I feel so…violated.

14 Feb

I’m not sure how many of you USCers have USC Credit Union accounts, but somehow I fear that I’m the only one who fell for the e-mail scam today. I’m normally one of the most cautious people in the world, and I would usually never fall for something like this, but I was unfortunately affected by circumstance.

I feel so pathetic. How could I have been had so easily? What’s going to happen now?

You see, I’ve been making my travel plans for Spring Break. This involves using my credit card a lot for lodging and travel reservations. The other day, however, while making my Megabus plans for travel to and from Wales, the site declined my card because of a “WorldAlert check” — a fraud detection system. I talked to my mother and realised that we hadn’t directly informed the USC Credit Union that I’d be in the UK this semester, so the card had been flagged for unusual usage, since I wouldn’t normally be buying stuff in the UK.

This morning, I received an e-mail from the USC Credit Union asking me to verify my account information. I thought that this was certainly to reactive my card. I entered my card number, birthdate, etc.

Later in the day, I received another e-mail from the USC Credit Union. This time…the *real* one. The message informed me that the earlier message had been fraudulent. I had given away my debit card number and personal information to identity thieves.

The message did remark how particularly well-crafted this scam was, and clearly it was, because I would never give away sensitive information otherwise. The e-mail had the same format as every other message from the credit union, and the site it linked to required me to sign in via “Safe2Login”, the credit union’s security partner – and it looked exactly like it.

In hindsight, I should have been more cautious. I didn’t give the message a second thought because I was so convinced that it had to do with reactivating my card. I feel so incredibly stupid.

Of course, my mother (who was quite freaked out by this as you might expect) contacted the credit union right away. They put a stop on the account, but noted that the thieves had already paid something like $150 via Western Union using the card (they tried to spend $800 on something, but I don’t have that much money :)). My mother also contacted Western Union, who cancelled the pending transaction.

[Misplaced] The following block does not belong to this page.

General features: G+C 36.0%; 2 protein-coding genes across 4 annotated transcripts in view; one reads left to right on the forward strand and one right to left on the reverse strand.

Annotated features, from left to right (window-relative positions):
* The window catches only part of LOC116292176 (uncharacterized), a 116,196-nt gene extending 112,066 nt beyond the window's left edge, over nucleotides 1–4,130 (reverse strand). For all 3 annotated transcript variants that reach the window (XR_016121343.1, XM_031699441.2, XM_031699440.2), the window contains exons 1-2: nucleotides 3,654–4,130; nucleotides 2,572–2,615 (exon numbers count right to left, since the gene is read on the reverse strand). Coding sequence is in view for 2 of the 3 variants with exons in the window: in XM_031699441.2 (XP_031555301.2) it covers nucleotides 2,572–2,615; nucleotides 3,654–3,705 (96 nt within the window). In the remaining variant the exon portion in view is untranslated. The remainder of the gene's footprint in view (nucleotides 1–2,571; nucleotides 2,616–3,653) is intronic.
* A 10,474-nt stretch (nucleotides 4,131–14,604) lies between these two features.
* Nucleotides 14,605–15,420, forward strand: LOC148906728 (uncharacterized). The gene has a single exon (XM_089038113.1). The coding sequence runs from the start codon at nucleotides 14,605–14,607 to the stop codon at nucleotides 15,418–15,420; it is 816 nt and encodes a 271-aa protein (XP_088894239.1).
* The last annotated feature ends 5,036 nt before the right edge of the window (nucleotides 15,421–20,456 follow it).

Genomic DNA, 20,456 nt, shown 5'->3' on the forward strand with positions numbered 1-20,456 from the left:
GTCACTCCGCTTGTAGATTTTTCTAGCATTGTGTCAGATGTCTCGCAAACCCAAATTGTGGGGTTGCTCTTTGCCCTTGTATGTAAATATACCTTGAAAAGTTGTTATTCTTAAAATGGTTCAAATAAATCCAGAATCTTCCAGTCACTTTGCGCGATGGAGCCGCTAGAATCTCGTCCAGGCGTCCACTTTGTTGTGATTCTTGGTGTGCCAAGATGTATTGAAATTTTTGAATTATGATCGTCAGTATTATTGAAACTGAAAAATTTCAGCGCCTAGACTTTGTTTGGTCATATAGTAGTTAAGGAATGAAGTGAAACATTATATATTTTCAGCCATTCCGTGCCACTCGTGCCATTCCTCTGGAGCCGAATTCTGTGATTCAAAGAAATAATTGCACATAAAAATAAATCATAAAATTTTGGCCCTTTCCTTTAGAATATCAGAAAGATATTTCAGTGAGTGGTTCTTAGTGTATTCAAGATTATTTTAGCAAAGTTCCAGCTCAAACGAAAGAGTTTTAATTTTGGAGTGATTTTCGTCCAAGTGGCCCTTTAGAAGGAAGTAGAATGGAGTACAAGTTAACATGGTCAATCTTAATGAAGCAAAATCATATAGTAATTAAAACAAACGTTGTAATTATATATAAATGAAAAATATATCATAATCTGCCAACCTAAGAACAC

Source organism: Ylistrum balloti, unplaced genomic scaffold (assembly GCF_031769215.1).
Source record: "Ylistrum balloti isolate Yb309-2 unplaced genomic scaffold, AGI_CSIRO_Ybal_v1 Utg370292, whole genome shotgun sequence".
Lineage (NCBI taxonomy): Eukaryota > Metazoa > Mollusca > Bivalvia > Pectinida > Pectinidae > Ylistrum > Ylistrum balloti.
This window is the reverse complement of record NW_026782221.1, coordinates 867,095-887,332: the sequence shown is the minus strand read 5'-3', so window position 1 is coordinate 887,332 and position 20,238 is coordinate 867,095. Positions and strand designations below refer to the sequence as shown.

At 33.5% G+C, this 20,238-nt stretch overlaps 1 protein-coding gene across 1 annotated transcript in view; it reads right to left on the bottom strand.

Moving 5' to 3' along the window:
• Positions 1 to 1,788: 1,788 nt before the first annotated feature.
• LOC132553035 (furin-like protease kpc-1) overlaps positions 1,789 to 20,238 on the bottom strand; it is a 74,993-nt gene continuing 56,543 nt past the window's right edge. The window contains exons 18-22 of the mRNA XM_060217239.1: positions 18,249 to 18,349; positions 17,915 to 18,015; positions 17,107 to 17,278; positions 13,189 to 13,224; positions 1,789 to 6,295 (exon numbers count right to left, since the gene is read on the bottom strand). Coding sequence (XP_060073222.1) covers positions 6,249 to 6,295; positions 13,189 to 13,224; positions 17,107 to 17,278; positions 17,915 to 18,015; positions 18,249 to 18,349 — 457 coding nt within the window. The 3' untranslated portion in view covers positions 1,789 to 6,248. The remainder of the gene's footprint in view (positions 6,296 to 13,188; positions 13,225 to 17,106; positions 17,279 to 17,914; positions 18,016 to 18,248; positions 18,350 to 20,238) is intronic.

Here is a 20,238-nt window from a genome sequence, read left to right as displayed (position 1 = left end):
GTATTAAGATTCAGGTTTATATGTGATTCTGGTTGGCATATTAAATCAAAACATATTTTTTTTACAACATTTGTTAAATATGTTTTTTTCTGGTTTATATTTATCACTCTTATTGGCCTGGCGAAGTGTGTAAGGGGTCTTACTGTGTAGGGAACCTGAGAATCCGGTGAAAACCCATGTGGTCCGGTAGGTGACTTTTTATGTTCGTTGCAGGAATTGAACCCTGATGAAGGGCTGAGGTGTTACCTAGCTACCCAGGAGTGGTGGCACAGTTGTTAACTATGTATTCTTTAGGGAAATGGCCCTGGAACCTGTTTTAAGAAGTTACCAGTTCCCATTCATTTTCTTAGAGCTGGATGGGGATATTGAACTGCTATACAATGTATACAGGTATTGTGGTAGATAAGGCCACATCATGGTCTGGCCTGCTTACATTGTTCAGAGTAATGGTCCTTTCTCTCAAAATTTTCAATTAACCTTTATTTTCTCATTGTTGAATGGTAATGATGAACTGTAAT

The good news? They didn’t get my bank account number. The bad news? They got pretty much everything else. I’m at risk for another 7 years, and my credit has to be monitored the entire time. If I open another credit account, the bank will be informed that I’ve been a victim of identity theft.

Actually, I’m sure none of you USCers had a problem — considering the (real) credit union had sent their warning by 9 am PST — which was 5 pm here.

*bangs head against wall*

Identity thieves should burn in hell.

I was just so eager to get my planning done for Spring Break. Fortunately, it’s pretty much all done now (I just need to buy my travel pass for Wales and my Eurail pass). And here is my finalized itinerary:

16 March: Bus to Cardiff (Wales); train to Abergavenny

17 March: Explore Usk Valley, Monmouthsire, Ragan Castle, etc. (night in Abergavenny)

18 March: Cardiff (lots of cool castles nearby!)

19 March: To Brecon in Brecon Beacons National Park; explore area

20 March: Explore park further

21 March: To Llangollen, small town in Welsh countryside

22 March: To the west coast across southern Snowdonia National Park; stop at Harlech Castle before going to Caernarfon (another great castle!)

23 March: Caernarfon, Beaumarais (+ castle), Conwy (+ castle), ending up in Bangor (not Maine)

24 March: Conwy Railway through Snowdonia, ending up in Llanberis, small town at the foot of Snowdon Mountain